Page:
Difference Between Chloride and Chlorate

Main Difference – Chloride vs Chlorate

Chloride and chlorate are chlorine-containing anions. They carry a negative electrical charge. The chloride ion is given as Cl and the chlorate ion is given as ClO3. Both are able to undergo oxidation reactions because they can be further oxidized. The main difference between chlorine and chlorate is that chloride cannot undergo reduction reactions whereas chlorate easily undergoes reduction reactions.

Key Areas Covered

1. What is Chloride
      – Definition, Properties
2. What is Chlorate
     – Definition, Properties, Production
3. What are the Similarities Between Chloride and Chlorate
     – Outline of Common Features
4. What is the Difference Between Chloride and Chlorate
     – Comparison of Key Differences

Key Terms: Anion, Chlorate, Chlorine, Oxidation, Oxidizer, Reduction

Difference Between Chloride and Chlorate - Comparison Summary

What is Chloride

The term chloride refers to the anion given as Cl. It is an anion derived from a chlorine atom. Since a chlorine atom is composed of 17 electrons, it has an unstable electron configuration due to the incomplete orbital filling. Therefore, chlorine atoms are very reactive and form chloride ions by obtaining an electron from the outside. This incoming electron occupies the outermost orbital of the chlorine atom. But there aren’t enough positive charges in the chlorine nucleus to neutralize the negative charge of that electron. Hence, it forms an anion called chloride ion. A common example of a compound containing a chloride ion is table salt or sodium chloride.

Difference Between Chloride and Chlorate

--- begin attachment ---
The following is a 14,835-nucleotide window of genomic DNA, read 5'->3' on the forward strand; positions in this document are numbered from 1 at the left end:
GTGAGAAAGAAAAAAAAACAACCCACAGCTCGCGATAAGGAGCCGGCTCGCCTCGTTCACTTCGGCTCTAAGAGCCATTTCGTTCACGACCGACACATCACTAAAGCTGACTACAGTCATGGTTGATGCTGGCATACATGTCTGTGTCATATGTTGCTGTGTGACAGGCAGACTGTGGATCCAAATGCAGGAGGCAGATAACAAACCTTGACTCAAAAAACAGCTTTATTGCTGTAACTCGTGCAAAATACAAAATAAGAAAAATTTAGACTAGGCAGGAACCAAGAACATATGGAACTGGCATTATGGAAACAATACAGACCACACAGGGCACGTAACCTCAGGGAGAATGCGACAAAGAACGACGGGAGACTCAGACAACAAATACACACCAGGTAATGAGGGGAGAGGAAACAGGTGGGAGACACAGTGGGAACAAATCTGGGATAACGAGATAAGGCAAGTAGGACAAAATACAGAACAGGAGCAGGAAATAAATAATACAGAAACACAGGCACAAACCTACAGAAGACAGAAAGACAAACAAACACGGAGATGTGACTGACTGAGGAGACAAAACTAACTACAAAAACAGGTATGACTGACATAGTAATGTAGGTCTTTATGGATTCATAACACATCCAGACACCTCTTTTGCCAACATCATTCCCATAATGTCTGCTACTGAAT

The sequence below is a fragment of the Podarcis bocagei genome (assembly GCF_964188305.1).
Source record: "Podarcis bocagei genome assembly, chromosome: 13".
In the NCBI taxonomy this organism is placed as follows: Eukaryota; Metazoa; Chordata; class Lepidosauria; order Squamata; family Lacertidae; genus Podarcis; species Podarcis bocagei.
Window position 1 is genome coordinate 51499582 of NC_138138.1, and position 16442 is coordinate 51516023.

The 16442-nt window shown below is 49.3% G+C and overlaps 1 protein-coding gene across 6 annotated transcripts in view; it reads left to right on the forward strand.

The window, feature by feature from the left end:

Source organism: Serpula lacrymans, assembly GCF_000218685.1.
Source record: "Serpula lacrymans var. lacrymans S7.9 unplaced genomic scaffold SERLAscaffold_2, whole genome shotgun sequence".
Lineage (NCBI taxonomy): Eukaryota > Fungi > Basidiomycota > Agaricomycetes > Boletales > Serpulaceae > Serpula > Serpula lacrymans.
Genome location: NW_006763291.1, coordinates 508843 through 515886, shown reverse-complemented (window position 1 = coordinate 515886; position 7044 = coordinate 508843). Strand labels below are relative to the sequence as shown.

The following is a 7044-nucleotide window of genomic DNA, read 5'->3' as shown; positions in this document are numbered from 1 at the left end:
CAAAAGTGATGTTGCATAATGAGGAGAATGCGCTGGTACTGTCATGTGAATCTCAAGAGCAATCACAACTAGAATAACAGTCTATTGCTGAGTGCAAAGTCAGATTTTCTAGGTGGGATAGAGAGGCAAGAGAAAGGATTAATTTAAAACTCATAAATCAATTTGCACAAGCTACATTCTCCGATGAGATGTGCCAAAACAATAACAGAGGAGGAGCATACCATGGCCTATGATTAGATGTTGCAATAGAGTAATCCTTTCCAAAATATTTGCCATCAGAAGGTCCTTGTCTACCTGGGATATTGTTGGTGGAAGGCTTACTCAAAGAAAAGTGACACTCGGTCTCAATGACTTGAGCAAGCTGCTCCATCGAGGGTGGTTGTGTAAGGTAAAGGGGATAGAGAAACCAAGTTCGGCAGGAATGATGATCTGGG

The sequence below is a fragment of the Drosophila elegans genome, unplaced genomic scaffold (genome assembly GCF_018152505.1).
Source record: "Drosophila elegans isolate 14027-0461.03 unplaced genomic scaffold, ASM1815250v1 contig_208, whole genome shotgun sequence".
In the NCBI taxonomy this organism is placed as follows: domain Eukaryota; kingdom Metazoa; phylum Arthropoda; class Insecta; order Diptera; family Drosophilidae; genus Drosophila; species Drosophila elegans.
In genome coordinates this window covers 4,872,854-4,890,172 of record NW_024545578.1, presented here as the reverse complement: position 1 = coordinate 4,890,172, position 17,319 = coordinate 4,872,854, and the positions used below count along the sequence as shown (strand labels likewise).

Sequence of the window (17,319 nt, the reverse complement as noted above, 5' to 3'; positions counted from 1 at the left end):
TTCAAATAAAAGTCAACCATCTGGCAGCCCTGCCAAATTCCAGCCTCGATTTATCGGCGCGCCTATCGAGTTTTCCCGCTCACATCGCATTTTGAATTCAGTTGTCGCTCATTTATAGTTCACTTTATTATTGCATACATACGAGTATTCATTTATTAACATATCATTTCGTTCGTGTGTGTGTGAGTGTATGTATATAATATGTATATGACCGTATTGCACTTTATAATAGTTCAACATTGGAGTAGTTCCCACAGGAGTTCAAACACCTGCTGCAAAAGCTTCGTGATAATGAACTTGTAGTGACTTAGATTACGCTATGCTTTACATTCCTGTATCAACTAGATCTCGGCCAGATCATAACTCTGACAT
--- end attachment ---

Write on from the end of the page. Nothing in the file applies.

Figure 1: Calcium chloride is a Compound Containing Chloride Anion

Chloride ion has 18 electrons. The electron configuration is similar to that of an Argon atom. It is less reactive, and its electronegativity is also very less. It tends to repel any other incoming electron due to its negative charge.

Compounds that contain Chloride ion are generally called chlorides. Most of these chlorides are water soluble. When these compounds are dissolved in water, the anion and the cation are separated from each other. Since these ions are electrically charged ions, a solution composed of chloride ions and any other cation can conduct an electric current through the solution.

What is Chlorate

The term chlorate refers to the anion having the chemical formula ClO3. It is derived from the acid dissociation of HClO3 (chloric acid). In this anion, the oxidation state of a chlorine atom is +5. However, the term chlorate sometimes refers to compounds composed of chlorate anion. These compounds are salts of chloric acid. According to the VSEPR theory, the geometry of the chlorate anion is trigonal pyramidal because there is a lone pair is present on the chlorine atom. The molar mass of chlorate ion is 83.44 g/mol.

Main Difference - Chloride vs Chlorate

Figure 2: Chlorate Anion- Chemical Structure

Compounds containing chlorate anion are considered as strong oxidizers. This is because the chlorine atoms in the anion are in the +5 oxidation state, which can be reduced to form Cl2 gas (in which the oxidation state of chlorine is zero). Therefore, chlorate compounds should be kept away from easily oxidizable materials.